‘Gentlemen, from now on there will be no deputies. Good morning’. This was the controversial statement that triggered the formation of the LSO. And to celebrate 116 years since the Orchestra's inaugural concert, Archivist Libby Rice took a look back at how it all began!
At the turn of the 20th century, London’s music centre was the Queen’s Hall, located in the heart of the West End in Langham Place. Opened in 1893, it was run by musical entrepreneur Robert Newman who, together with the young up-and-coming conductor Henry Wood, founded the Proms concerts. But a concert needs musicians, and a new orchestra was formed to present the Proms series: the Queen’s Hall Orchestra. And so it was that in August 1895 the Queen’s Hall Promenade concert season was born!
Queen's Hall, London
However, although they were able to offer steady work to the orchestra's players, Wood and Newman simply could not pay as much as London’s music halls and opera houses. It was the norm for players to take up a more lucrative engagement should it be offered, and when that did happen, the player would send along a ‘deputy’ to take his place. This meant that Wood was often faced with a sea of faces he didn’t know at rehearsals, and sometimes even at the concerts themselves! Quite rightly, he and Newman decided that this practice had to stop as it was compromising their artistic standards. So in early 1904 Newman issued his ultimatum – ‘Gentlemen, from now on there will be no deputies. Good morning.’ – and it did not go down well! The majority of the players were aghast at losing their freelance status and their enhanced income.
The story goes that a plan was hatched on a train to Manchester by four ringleaders: Adolf Borsdorf, Henri van der Meerschen, Thomas Busby and John Solomon (pictured) – all brass players. They would form an orchestra of their own which would be run as a co-operative, a ‘Musical Republic’, where the players would choose the conductors and not the other way around.
A meeting was convened where Busby laid out their ambitious plan and consequently, 45 members of the Queen’s Hall Orchestra resigned to join the new London Symphony Orchestra. Busby was to become the Orchestra’s first Managing Director and remained in that post for 20 years. The renowned and respected conductor, Hans Richter, was working with the Hallé in Manchester at the time and was persuaded by his friend Borsdorf to conduct the LSO’s first concert and to become its first Principal Conductor.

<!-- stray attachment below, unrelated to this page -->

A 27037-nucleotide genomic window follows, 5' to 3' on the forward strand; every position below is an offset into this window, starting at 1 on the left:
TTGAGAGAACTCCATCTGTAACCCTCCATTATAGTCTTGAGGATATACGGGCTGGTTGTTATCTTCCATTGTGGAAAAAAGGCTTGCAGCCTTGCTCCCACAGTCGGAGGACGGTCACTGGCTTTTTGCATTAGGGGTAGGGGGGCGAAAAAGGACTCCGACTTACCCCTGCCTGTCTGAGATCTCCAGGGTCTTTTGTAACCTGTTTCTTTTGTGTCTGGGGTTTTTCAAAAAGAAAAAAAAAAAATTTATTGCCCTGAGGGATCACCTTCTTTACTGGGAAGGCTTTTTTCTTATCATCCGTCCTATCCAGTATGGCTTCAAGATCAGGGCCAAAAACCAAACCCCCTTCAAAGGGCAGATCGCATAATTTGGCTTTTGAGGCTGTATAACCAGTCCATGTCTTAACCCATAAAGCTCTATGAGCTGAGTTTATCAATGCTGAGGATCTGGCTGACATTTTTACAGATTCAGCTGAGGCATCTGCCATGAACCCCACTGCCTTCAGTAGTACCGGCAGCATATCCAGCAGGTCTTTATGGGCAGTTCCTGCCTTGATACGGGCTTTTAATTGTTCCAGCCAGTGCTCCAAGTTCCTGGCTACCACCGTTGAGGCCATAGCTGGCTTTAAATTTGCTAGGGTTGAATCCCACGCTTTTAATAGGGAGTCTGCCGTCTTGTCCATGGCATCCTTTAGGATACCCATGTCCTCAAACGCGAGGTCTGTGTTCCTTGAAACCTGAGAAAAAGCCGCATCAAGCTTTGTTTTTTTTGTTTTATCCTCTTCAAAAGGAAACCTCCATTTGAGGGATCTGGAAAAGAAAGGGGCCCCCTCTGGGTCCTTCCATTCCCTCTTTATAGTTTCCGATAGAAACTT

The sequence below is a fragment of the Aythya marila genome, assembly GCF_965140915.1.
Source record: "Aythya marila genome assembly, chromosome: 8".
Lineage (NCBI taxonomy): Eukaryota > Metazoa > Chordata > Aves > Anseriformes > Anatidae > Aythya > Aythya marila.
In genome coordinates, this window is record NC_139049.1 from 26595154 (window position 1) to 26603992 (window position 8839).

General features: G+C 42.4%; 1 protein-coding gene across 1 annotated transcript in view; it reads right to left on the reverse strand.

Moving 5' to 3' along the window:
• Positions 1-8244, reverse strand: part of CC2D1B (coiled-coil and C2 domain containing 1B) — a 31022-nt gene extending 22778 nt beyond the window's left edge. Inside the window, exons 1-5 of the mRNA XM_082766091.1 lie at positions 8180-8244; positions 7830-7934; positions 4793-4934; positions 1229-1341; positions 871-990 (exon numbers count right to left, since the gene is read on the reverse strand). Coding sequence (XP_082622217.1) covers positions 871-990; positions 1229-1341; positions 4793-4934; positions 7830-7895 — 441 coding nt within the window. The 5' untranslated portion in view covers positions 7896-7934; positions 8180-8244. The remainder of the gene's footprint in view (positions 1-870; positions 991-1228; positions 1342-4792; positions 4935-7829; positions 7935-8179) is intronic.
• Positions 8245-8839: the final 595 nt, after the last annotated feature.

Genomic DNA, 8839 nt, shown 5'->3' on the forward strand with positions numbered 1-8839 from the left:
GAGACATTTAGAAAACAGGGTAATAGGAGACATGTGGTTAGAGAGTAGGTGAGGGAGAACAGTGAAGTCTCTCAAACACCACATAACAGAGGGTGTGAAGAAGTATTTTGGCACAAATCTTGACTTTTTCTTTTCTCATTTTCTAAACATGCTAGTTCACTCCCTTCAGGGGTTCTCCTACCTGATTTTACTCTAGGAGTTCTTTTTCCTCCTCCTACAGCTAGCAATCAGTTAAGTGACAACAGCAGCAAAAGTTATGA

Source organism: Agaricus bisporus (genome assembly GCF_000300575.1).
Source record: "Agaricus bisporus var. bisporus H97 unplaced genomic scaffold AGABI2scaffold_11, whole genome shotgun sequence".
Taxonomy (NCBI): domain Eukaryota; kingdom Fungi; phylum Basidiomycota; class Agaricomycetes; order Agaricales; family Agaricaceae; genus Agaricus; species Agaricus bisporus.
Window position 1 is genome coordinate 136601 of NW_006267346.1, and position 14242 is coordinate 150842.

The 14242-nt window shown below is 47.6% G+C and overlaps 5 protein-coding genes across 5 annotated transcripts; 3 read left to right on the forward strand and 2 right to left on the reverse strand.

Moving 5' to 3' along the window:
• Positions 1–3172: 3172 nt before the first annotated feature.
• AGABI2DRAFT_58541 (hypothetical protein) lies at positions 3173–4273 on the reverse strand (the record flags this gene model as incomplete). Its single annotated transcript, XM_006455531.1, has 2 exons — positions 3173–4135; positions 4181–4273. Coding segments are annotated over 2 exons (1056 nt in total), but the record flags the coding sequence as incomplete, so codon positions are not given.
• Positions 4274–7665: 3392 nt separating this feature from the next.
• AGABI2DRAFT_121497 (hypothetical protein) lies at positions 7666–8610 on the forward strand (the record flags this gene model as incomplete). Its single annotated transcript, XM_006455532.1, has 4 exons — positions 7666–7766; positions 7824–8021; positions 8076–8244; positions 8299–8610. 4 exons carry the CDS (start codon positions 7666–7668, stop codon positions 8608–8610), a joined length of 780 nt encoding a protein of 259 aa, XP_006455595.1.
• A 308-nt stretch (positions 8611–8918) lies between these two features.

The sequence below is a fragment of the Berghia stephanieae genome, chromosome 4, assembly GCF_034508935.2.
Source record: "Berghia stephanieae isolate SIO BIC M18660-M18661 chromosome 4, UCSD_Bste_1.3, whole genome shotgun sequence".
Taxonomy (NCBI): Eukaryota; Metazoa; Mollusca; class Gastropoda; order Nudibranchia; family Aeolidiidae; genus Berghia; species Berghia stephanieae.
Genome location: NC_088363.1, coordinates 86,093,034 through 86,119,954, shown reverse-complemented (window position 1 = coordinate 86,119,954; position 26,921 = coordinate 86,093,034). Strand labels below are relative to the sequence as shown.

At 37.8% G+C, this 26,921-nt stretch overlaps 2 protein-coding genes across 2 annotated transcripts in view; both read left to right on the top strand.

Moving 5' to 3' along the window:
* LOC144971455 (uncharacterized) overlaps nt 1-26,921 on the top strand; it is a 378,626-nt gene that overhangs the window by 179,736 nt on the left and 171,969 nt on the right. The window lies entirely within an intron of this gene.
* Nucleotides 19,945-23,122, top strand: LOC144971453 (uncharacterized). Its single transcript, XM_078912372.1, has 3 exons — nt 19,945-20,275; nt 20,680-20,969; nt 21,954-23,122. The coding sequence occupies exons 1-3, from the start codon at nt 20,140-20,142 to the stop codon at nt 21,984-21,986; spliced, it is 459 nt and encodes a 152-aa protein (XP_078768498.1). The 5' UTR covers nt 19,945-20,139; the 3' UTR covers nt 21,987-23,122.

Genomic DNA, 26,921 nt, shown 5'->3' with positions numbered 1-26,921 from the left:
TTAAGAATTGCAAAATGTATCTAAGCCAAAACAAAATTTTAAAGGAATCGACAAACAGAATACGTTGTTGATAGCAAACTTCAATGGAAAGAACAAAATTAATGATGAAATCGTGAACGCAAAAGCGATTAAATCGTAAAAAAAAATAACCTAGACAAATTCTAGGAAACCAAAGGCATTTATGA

In time, it became clear that Wood and Newman had been right and some years later the deputy system came to an end. Ironic, as it was, of course, the original ‘raison d’etre’ of the new orchestra.
On 9 June 1904, the LSO held their inaugural at the Queen’s Hall with Wood and Newman in the audience. As so many of the players had engagements at the Opera House in the evening, this inaugural event had to be held in the afternoon. Nevertheless, it was a great success and the critics hailed the new orchestra as one of the best in Europe!
'…the volume of tone was magnificent, and the effect of the performance under Dr Richter was truly memorable … the large audience applauded the orchestra with the utmost enthusiasm' (The Times, June 1904)
The programme for that first concert included works by Wagner, Bach, Mozart and Liszt as well as Elgar’s Enigma Variations and Beethoven’s Symphony No 5. The programme has been repeated at several anniversary concerts over the years and excerpts from some of these pieces were played at the LSO’s Centenary Concert at the Barbican in 2004.
The LSO's Centenary Gala at the Barbican on 9 June 2004
Did you know…?
Many years later John Solomon wrote to Henry Wood to explain that one of the reasons for their split was that the players had feared he would become famous and be snapped up by some foreign orchestra and as a result, the Queen's Hall Orchestra would be left high and dry.
Until the first series of LSO concerts took place starting in October 1904, it was the norm in England for ensembles to have a resident conductor but the fledgling LSO took the opportunity to invite some of the world’s greatest conductors to join them including Frederick Cowen, Arthur Nikisch, Fritz Steinbach, Edouard Colonne, Sir Charles Villiers Stanford and Sir Edward Elgar.
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> For a more in-depth story, you might like to purchase Richard Morrison's book, written for the LSO's centenary in 2004, Orchestra The LSO: A Century of Triumph and Turbulence, available from Amazon.